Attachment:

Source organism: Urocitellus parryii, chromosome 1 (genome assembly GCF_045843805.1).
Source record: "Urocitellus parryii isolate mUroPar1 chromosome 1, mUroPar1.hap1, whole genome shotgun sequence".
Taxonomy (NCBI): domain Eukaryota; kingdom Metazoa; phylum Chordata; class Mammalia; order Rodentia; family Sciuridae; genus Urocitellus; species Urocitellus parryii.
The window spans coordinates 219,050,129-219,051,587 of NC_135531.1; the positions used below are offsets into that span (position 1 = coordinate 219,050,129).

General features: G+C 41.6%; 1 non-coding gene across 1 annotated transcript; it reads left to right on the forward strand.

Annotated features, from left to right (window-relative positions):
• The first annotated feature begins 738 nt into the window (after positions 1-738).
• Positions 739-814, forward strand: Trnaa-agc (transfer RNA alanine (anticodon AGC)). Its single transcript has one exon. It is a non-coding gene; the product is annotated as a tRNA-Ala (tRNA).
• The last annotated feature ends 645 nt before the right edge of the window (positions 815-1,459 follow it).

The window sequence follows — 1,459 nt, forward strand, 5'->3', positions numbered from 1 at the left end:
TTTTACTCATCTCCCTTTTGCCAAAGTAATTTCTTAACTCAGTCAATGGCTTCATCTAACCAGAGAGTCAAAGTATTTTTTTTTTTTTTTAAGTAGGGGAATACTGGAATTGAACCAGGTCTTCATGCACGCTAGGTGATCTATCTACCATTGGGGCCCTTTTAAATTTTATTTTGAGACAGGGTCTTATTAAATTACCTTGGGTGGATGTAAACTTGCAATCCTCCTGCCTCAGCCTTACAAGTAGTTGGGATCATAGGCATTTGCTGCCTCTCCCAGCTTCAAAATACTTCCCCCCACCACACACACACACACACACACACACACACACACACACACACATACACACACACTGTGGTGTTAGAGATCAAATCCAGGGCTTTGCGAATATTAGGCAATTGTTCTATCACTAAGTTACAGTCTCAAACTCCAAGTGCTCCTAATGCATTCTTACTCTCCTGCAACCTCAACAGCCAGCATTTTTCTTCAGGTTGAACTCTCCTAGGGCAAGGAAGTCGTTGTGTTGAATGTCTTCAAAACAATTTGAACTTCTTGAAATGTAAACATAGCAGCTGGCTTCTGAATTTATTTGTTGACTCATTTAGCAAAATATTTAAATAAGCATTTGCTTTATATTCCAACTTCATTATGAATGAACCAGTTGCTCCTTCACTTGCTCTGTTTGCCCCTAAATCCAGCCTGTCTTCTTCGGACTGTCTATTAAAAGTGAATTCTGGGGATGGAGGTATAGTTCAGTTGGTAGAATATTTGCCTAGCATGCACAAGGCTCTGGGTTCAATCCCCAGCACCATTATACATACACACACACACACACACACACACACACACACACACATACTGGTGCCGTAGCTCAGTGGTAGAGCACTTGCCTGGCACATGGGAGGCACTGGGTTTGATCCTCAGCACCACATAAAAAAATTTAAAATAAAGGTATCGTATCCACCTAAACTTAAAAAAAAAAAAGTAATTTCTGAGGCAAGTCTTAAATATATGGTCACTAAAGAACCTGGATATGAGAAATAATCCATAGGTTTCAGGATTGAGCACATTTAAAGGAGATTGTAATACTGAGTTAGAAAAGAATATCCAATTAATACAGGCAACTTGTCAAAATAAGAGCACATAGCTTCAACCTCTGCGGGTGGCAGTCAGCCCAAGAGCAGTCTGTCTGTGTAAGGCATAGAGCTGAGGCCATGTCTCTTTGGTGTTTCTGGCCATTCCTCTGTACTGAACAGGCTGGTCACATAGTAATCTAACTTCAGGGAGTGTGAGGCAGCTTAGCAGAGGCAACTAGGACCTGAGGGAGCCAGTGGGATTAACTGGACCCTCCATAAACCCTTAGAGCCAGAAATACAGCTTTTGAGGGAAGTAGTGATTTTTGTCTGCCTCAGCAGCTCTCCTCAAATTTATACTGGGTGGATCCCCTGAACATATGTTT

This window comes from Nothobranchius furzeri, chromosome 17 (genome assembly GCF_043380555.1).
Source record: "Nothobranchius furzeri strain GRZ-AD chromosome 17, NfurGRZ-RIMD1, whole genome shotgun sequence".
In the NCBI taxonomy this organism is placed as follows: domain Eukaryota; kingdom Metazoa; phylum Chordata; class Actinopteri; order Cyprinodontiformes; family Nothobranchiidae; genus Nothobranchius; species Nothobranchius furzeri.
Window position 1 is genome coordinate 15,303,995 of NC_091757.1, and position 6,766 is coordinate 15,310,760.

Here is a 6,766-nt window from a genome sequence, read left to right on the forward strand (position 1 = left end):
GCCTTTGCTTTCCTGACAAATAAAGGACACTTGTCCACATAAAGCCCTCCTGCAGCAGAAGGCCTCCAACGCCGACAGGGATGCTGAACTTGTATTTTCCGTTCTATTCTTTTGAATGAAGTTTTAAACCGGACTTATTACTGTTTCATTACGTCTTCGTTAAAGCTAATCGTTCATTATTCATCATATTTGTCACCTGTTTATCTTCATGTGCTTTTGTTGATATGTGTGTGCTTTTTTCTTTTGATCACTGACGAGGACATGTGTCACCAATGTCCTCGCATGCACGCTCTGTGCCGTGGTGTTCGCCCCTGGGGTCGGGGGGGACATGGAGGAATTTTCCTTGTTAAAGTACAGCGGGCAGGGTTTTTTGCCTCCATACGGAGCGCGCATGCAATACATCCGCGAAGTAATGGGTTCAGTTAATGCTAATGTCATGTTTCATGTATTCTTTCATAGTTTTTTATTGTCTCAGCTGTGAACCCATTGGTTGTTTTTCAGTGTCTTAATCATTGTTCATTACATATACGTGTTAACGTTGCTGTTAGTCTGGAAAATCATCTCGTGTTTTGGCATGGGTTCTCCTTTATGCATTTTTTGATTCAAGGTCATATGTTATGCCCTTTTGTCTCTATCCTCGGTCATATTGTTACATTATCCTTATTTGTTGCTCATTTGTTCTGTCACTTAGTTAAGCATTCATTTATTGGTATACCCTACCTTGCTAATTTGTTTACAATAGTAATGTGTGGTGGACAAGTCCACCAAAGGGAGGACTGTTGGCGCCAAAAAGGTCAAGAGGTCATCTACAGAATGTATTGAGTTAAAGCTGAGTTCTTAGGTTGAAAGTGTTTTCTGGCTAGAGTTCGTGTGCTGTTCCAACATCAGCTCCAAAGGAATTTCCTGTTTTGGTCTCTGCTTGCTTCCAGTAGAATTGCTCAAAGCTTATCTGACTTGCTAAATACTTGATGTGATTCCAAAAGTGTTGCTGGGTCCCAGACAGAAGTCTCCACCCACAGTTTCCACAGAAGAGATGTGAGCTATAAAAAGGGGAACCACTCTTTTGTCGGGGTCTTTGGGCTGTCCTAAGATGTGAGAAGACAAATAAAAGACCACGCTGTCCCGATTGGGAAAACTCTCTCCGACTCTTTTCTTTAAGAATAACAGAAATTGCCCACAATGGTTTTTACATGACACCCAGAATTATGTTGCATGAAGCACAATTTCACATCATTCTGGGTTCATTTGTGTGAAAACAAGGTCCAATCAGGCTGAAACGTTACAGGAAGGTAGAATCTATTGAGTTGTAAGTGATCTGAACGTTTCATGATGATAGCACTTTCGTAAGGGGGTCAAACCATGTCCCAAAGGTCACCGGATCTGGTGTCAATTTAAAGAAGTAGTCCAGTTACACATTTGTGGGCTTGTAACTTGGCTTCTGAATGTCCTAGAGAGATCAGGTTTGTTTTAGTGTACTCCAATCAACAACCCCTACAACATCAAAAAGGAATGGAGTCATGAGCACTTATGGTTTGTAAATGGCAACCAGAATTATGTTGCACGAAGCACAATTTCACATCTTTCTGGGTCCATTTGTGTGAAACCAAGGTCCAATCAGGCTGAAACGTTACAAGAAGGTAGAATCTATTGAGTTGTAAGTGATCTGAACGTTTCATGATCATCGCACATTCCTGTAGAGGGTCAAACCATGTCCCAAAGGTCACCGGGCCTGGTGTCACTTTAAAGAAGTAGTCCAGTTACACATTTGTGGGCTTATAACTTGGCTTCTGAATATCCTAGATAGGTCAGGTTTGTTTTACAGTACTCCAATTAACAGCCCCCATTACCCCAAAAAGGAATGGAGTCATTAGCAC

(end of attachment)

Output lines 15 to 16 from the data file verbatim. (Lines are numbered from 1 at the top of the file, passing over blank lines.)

Window position 1 is genome coordinate 15,303,995 of NC_091757.1, and position 6,766 is coordinate 15,310,760.

Here is a 6,766-nt window from a genome sequence, read left to right on the forward strand (position 1 = left end):